Réway is gifted with fantastic puck skills. His hands are silky smooth, and he has great vision to go with them, allowing him to set up shooters to finish off plays. His skill set draws comparisons to a familiar name, Alex Kovalev, but he is also consistently compared to one of his own favourite players: Zigmund Pálffy.
The vision and hands make Réway a playmaker first and foremost. What stood out to me watching him live in the NLA is that he is elusive. He more or less glides around on the ice, and it seems he doesn’t have to exert much energy getting up to speed. That makes it hard for defenders to become aware of his motion or hear his stride, and lets him sneak into prime position for an offensive chance.
It always comes back to his size, and the fact is that he isn’t a tall player. While he added a lot to his frame this summer, his stature is still small and he will need the right supporting linemates to function in an NHL game. Still, with his elusiveness you can’t write off his NHL aspirations. On the contrary, he has proven himself in each of the many leagues he has played in.
In the Montreal organization there are a few good models to follow: Brendan Gallagher and David Desharnais. While all are unique players in their own right, those two have made it to the big stage with hard work ethic and smarts, and they give Réway a path to follow.
One weakness might be that Réway rarely shoots unless he absolutely has to. With his high shooting percentage, it would sometimes be better to shoot, especially on a smaller North American rink, than look for that great setup play.
The other thing that needs to be addressed is his defensive game. He is improving in that area, but its hardly as stable as the current coach of Montreal Canadiens, Michel Therrien, would want it to be to give him a legitimate shot. In a way I see him as a similar player to Dale Weise and Alexander Semin: a player that sometimes cheats a bit to get ahead of the play before the turnover has actually happened.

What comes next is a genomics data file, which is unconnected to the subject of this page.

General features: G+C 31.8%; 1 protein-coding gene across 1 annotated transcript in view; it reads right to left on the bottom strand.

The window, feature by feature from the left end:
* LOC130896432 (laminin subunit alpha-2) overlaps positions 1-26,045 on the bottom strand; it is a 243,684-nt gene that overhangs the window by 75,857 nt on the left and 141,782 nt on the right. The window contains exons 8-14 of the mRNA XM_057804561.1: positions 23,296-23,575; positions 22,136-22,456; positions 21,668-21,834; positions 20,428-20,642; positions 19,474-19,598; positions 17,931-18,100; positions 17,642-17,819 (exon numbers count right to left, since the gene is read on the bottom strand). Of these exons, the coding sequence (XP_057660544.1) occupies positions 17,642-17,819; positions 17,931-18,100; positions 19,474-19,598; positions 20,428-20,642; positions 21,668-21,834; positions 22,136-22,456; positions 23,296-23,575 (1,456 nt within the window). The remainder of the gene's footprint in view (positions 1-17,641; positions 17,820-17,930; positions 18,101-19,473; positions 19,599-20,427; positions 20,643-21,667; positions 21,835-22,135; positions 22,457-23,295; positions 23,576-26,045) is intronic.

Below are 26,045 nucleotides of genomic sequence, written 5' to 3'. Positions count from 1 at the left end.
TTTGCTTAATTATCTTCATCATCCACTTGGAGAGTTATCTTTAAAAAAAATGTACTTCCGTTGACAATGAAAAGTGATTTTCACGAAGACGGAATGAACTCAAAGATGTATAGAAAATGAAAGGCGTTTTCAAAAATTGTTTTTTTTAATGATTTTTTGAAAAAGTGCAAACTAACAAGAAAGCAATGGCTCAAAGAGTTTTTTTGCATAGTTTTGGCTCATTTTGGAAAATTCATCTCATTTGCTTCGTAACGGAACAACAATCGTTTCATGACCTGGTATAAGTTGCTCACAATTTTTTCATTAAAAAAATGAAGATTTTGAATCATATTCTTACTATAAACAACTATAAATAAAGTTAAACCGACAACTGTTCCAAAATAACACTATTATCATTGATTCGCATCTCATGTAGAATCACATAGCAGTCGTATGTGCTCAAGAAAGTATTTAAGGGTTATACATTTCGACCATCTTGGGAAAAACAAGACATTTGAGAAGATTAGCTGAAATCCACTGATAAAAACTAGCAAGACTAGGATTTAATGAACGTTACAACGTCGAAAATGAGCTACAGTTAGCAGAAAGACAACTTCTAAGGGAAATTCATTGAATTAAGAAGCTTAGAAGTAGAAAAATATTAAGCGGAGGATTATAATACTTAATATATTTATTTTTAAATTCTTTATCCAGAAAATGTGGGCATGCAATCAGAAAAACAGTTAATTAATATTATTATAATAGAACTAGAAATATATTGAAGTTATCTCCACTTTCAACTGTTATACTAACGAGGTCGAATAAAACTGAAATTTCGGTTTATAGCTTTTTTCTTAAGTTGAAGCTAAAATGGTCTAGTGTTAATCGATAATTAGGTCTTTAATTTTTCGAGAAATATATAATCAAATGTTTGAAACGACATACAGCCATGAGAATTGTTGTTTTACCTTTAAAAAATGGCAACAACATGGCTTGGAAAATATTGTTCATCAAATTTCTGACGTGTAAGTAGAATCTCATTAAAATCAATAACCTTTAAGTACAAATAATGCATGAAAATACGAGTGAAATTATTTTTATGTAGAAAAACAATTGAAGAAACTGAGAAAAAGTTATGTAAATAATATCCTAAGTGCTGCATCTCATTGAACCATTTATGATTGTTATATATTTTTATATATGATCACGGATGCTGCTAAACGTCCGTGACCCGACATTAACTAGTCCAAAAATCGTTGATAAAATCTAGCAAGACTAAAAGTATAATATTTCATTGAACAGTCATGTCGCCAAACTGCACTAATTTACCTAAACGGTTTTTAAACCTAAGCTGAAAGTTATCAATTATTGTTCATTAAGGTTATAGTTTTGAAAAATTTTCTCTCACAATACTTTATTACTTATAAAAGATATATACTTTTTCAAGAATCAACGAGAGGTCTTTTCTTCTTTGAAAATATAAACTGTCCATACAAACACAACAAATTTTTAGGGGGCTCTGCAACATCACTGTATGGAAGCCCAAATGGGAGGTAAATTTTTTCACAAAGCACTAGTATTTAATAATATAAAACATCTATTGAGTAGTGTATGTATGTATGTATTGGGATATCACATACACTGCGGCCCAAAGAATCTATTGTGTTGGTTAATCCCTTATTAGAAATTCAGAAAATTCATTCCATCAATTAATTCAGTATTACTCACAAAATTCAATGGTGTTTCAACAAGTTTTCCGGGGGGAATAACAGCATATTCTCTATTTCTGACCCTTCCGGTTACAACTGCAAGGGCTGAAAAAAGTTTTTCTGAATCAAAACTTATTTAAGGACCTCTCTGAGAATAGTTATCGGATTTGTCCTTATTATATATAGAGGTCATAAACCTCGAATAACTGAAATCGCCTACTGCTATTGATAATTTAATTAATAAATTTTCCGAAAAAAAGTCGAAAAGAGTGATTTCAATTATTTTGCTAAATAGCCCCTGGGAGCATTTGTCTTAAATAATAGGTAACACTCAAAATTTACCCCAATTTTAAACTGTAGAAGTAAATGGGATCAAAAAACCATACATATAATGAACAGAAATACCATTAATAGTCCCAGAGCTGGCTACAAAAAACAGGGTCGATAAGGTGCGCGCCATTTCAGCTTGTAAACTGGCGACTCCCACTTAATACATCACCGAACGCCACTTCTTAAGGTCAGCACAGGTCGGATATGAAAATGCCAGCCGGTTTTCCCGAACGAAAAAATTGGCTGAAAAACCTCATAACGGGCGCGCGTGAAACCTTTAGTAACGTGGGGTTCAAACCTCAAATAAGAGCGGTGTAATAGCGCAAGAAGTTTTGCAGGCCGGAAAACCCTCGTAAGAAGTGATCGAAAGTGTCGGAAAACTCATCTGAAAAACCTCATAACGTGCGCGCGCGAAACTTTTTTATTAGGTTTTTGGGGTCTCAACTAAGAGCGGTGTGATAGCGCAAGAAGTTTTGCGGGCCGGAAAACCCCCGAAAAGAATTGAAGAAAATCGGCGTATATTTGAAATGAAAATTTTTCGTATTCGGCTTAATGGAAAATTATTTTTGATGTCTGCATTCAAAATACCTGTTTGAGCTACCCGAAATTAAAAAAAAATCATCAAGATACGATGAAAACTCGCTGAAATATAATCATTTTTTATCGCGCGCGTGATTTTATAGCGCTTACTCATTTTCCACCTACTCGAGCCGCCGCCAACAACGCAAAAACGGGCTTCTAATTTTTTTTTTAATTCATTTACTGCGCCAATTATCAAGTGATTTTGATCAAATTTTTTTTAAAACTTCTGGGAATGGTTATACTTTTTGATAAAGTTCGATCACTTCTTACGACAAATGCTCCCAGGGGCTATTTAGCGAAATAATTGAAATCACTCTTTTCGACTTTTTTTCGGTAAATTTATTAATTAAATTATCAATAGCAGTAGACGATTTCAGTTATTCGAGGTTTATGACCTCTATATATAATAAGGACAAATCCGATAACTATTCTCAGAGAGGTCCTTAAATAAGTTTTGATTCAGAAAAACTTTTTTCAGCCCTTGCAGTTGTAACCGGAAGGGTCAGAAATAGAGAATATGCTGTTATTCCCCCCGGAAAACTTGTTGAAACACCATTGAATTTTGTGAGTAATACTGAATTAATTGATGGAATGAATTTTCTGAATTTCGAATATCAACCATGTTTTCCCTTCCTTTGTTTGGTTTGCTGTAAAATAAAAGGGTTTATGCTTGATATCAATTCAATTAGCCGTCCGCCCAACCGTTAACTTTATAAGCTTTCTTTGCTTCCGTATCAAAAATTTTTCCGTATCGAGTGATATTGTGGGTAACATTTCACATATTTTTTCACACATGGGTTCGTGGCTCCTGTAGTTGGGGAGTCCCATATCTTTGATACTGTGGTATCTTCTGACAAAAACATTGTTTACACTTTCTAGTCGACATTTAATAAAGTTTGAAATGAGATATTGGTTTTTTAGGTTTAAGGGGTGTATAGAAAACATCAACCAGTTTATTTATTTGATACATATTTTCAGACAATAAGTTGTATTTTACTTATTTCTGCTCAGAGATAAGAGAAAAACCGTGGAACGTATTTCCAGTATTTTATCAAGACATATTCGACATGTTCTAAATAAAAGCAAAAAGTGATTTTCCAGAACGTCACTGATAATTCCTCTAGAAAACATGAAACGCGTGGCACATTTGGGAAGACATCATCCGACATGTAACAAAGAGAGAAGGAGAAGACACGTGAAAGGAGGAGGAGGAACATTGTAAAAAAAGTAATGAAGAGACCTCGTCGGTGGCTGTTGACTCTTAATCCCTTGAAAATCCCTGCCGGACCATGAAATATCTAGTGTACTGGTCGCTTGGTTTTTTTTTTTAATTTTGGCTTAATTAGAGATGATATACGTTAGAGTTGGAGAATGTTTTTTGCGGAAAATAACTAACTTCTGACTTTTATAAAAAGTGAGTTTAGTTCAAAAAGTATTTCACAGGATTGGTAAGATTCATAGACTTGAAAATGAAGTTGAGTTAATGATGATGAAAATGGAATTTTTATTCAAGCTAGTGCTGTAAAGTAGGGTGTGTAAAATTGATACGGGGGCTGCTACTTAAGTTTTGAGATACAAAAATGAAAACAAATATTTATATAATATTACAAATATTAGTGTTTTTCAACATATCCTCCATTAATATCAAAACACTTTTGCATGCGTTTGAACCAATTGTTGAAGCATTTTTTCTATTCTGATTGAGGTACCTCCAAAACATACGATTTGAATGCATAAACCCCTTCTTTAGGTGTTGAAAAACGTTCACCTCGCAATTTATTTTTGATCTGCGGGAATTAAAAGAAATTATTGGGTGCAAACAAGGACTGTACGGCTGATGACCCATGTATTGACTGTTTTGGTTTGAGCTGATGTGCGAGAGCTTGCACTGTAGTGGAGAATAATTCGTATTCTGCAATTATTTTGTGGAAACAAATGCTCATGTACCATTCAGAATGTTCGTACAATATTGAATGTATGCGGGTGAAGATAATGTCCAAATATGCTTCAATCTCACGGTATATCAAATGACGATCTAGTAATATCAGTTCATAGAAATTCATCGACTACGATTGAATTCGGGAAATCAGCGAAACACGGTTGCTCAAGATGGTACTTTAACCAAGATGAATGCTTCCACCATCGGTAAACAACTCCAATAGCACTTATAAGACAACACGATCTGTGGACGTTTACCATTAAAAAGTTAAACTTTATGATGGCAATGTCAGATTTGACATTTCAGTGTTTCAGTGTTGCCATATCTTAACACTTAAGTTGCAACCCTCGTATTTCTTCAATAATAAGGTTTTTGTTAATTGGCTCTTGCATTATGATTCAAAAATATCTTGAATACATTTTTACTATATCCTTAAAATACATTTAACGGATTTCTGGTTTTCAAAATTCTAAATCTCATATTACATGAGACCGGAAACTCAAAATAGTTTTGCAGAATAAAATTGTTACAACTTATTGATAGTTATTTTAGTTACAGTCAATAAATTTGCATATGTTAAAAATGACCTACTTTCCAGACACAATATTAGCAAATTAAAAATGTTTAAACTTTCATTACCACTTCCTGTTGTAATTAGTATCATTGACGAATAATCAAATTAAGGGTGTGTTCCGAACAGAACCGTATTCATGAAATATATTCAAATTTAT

On the Slovak National team, coach Zdeno Cíger has used Réway as a centre, and it is something that has worked quite well, with the World Championship as a notable exception. A permanent move to centre would probably be best for Réway as he would get more space to use his playmaking skils, and with linemates further up the ice his vision and passing ability would come into play at an earlier stage of the offensive rush.
It does mean he has to be better in the defensive zone, though, and that is something that needs to be tweaked. Whether those holding the developmental positions in the AHL (where Réway is all but assured to spend the season) can teach those improvements is something that remains to be seen.
I have been trying to reach Réway for a comment on his thoughts of the upcoming season, but Sivek assured me in a phone conversation that his client is in North America to stay.
“Martin is prepared to fight for a chance in the NHL. He will play in the AHL if he doesn’t make the team straight out of camp, there is no question about that.”
Réway will always be a high risk, high reward player. If he pans out he will be amazing to watch. There are doubts, of course, and the question is if the organization will give him the chance to succeed, rather than try to mould him into a shape that fits neither his style of play on the ice nor his personally.